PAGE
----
For the second time this school year, Penn writing professor Kenneth Goldsmith has made headlines for his eccentric work.
Goldsmith, a conceptual poet perhaps best known for his self-described “uncreative writing” and avant-garde outfits, has been the recipient of much criticism after reading Michael Brown’s autopsy report on March 13 at Brown University’s third annual “Interrupt” conference. Goldsmith received much media coverage in the fall regarding his class he’s teaching this semester, “Wasting time on The Internet.”
At the conference that focused on digital culture, Goldsmith read a poem titled “The Body of Michael Brown” as Brown’s graduation photo was projected behind him. The poem was simply a copy of the medical examiner’s report on Brown’s autopsy with some changes to make the medical terms more understandable to the average person and to enhance the “poetic effect.”
After much criticism online and even death threats, Goldsmith took to Facebook on March 15 to clarify his intentions. He explained that the poem could be considered an extension of his 2013 book, “Seven American Deaths and Disasters,” a compilation of television and radio reports from the assassinations of John F. Kennedy, Robert F. Kennedy and John Lennon, as well as the Challenger disaster, the Columbine shooting, the Sept. 11 terrorist attacks and Michael Jackson’s death.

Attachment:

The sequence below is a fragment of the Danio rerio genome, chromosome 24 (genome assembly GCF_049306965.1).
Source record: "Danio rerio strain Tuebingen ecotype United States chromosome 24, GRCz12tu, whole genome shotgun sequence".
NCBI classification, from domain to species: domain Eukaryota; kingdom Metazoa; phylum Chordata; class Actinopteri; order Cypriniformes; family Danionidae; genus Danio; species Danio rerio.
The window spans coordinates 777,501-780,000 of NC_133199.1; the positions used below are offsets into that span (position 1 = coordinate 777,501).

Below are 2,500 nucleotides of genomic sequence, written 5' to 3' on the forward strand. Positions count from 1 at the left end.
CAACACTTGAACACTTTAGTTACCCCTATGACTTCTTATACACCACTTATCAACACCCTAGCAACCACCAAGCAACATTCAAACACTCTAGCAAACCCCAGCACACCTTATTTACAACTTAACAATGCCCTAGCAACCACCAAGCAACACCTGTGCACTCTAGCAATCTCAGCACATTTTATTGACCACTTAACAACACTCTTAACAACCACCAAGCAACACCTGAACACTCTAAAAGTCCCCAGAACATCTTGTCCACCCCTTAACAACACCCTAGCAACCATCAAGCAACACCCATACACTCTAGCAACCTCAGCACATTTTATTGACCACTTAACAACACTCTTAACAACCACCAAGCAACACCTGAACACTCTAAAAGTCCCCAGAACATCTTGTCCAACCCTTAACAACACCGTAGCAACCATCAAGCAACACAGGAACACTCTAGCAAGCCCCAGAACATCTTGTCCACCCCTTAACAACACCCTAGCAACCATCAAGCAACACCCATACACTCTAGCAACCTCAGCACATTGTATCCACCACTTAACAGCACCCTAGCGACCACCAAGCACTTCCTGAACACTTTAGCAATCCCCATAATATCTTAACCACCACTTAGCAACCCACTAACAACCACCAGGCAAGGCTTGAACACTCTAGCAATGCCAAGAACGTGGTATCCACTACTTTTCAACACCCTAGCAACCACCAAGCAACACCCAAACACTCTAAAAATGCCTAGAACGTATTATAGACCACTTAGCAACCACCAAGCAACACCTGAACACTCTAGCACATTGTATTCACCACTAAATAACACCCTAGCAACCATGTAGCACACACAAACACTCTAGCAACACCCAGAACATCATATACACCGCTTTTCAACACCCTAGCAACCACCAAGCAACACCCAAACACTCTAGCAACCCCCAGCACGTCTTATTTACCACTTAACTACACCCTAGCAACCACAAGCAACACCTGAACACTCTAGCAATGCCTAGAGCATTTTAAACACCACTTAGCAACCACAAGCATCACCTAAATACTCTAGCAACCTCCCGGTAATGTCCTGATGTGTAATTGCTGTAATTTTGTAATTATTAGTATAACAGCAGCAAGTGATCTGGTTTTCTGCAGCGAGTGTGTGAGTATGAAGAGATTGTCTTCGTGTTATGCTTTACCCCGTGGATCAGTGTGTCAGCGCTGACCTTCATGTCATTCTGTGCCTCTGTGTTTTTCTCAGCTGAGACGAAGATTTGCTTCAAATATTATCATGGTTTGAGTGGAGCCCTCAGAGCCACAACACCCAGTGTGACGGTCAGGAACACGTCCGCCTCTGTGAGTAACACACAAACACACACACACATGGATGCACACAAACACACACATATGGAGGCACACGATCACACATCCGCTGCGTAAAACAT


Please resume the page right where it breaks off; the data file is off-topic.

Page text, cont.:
“In the tradition of my previous book ‘Seven American Deaths and Disasters,’ I took a publicly available document from an American tragedy that was witnessed first-hand (in this case by the doctor performing the autopsy) and simply read it,” Goldsmith wrote. “Like ‘Seven American Deaths and Disasters,’ I did not editorialize; I simply read it without commentary or additional editorializing.”
“Perhaps people feel uncomfortable with my uncreative writing, but for me, this is the writing that is able to tell the truth in the strongest and clearest way possible,” he added.
One day later, Goldsmith again posted on Facebook, requesting that Brown University not release the recording of his performance out of respect for those offended by it. He also said he would be donating his speaker fee from the event to Michael Brown’s family.
“There’s been too much pain for many people around this,” he wrote, “and I do not wish to cause any more.”
Comments powered by Disqus
Please note All comments are eligible for publication in The Daily Pennsylvanian.